New London Naval Submarine Base

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The New London Submarine Base is located just outside Groton, Connecticut on the Thames River. It is one of the oldest Naval bases in the United States. It became a submarine base in 1916, and by 1959 it was the largest submarine base in the world. The base continued to expand through the 1970’s and into the 1980’s. Today, all Navy submarine training is handled at New London.

During the time leading up to World War II, during the war, and in the time immediately following the war, asbestos was used extensively in all shipyards. It has tremendous abilities as a fire retardant, and made the chances of shipboard fires in engines rooms, and near hot pipes much less likely. Unfortunately, asbestos is deadly when small fibers break off and become airborne, as these fibers can be inhaled, which in turn leads to the development of diseases such as asbestosis and mesothelioma (A rare and deadly form of asbestos cancer). Although even the ancient Greeks and Romans were aware that slaves who worked with asbestos seemed to have more lung problems than other people, the dangers of asbestos didn’t really start getting uncovered until the 1940’s. Even then, few if any regulations were put in place to prevent people from contact with asbestos.

During the 1970’s the government began to implement more stringent restrictions and regulations, but even today, people who work in some industries, including those who work in shipyards, continue to have at least some¬†asbestos exposure. During the early days especially, asbestos fibers were thick on workers’ clothes and even family members would be exposed to high levels of asbestos dust and fibers. Additionally, and specific to the New London Navel Base, asbestos was used as a building material. In the early 1990’s an environmental investigation of this base revealed the presence of asbestos in Navy personnel housing. At that time, in 1991 the Navy was still working on removing this asbestos.

The problem with inhalation of asbestos doesn’t manifest itself for many years after initial exposure. Many people go twenty or even thirty years before the real damage starts to show up. The process of asbestos related illness is a slow one. When the asbestos fibers are initially inhaled they travel into the lungs through the trachea. In the lungs the fibers move into the alveoli. Alveoli are small sacks where the lungs draw waste carbon dioxide out of the blood, and exchange it for clean oxygen that the blood stream then pumps to the rest of the body. When asbestos fibers get into the alveoli, the body produces cells to fight off what the body sees as a foreign body. These cells produce a liquid that attempts to dissolve the asbestos fibers, but instead causes irritation to lung tissue.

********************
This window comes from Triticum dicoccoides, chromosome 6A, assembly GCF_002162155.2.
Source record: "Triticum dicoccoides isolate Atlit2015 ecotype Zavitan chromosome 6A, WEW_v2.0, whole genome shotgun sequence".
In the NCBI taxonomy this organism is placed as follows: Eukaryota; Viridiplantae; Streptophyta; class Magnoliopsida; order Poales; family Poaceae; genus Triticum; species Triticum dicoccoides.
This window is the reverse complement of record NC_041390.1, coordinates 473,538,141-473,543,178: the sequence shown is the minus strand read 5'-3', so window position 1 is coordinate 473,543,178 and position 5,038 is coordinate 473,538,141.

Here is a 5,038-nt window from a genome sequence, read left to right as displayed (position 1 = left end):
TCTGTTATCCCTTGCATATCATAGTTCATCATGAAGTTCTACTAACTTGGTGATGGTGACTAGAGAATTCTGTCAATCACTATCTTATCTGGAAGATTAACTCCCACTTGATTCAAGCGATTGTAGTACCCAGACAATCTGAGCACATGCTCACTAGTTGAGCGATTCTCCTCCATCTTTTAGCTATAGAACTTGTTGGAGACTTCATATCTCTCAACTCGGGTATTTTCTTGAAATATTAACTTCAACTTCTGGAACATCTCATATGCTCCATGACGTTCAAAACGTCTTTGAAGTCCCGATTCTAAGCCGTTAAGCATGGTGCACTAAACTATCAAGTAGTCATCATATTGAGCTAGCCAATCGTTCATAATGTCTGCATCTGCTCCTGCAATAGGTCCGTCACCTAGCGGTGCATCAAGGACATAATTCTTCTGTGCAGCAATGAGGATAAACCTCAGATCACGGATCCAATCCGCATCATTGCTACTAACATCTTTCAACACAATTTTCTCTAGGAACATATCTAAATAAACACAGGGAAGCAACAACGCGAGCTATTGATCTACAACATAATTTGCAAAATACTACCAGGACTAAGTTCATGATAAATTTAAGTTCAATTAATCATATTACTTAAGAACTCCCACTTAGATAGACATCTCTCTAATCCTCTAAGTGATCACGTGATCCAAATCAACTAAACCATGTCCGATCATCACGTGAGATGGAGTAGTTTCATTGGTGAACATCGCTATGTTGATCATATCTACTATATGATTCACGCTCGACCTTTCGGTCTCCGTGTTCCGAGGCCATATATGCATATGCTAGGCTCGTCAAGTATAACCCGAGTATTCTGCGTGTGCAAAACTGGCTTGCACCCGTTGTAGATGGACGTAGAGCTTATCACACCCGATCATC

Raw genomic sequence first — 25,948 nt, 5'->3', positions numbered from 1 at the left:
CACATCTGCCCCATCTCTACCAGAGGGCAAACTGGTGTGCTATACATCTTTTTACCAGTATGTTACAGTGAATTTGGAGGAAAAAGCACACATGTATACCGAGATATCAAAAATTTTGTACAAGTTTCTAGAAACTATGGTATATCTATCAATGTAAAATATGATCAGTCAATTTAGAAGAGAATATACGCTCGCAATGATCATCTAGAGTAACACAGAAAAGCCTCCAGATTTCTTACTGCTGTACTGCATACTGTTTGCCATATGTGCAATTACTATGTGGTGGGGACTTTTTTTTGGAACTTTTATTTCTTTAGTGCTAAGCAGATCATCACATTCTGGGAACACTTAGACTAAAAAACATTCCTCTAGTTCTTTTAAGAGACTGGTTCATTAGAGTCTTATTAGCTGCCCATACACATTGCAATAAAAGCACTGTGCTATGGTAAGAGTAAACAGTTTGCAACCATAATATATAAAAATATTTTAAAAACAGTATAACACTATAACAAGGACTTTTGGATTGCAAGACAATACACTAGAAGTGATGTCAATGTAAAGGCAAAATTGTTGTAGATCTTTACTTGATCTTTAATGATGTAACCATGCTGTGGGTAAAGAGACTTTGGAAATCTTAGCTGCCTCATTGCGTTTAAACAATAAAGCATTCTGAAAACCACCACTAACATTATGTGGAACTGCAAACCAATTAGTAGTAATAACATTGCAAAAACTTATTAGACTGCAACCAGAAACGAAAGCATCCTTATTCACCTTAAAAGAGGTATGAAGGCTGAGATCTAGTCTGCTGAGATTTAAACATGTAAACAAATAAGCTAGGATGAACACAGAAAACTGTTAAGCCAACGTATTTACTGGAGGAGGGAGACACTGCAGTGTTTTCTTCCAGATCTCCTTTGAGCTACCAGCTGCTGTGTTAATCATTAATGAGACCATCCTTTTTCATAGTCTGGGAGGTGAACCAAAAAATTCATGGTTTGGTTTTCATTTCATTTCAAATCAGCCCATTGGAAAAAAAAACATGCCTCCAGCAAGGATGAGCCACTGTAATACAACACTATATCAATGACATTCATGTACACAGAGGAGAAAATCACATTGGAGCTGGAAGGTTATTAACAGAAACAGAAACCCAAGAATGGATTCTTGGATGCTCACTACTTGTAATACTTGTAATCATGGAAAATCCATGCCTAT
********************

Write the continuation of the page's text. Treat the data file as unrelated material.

Over time, the lung tissue develops scars from the constant irritation. This condition is called asbestosis. Initially the scarring may not be noticeable to the person, but over time, the scarring makes it difficult for the alveoli to exchange the waste gas for oxygen. As a result, the person may start feeling out of breath. As the disease progresses the lungs become stiff, and breathing is painful and strenuous. The extra strain causes high blood pressure in the lungs, and can ultimately lead to heart failure. Malignant mesothelioma is also related to general asbestos exposure. This is a form of cancer that attacks the tissue surrounding the lungs. Neither asbestosis nor Malignant mesothelioma are curable with today’s medical technology.

The government has recognized the New London Naval Base as a superfund site because of its levels of contamination. This means that people who worked at this base may have been exposed not only to asbestos, but also to other carcinogenic chemicals.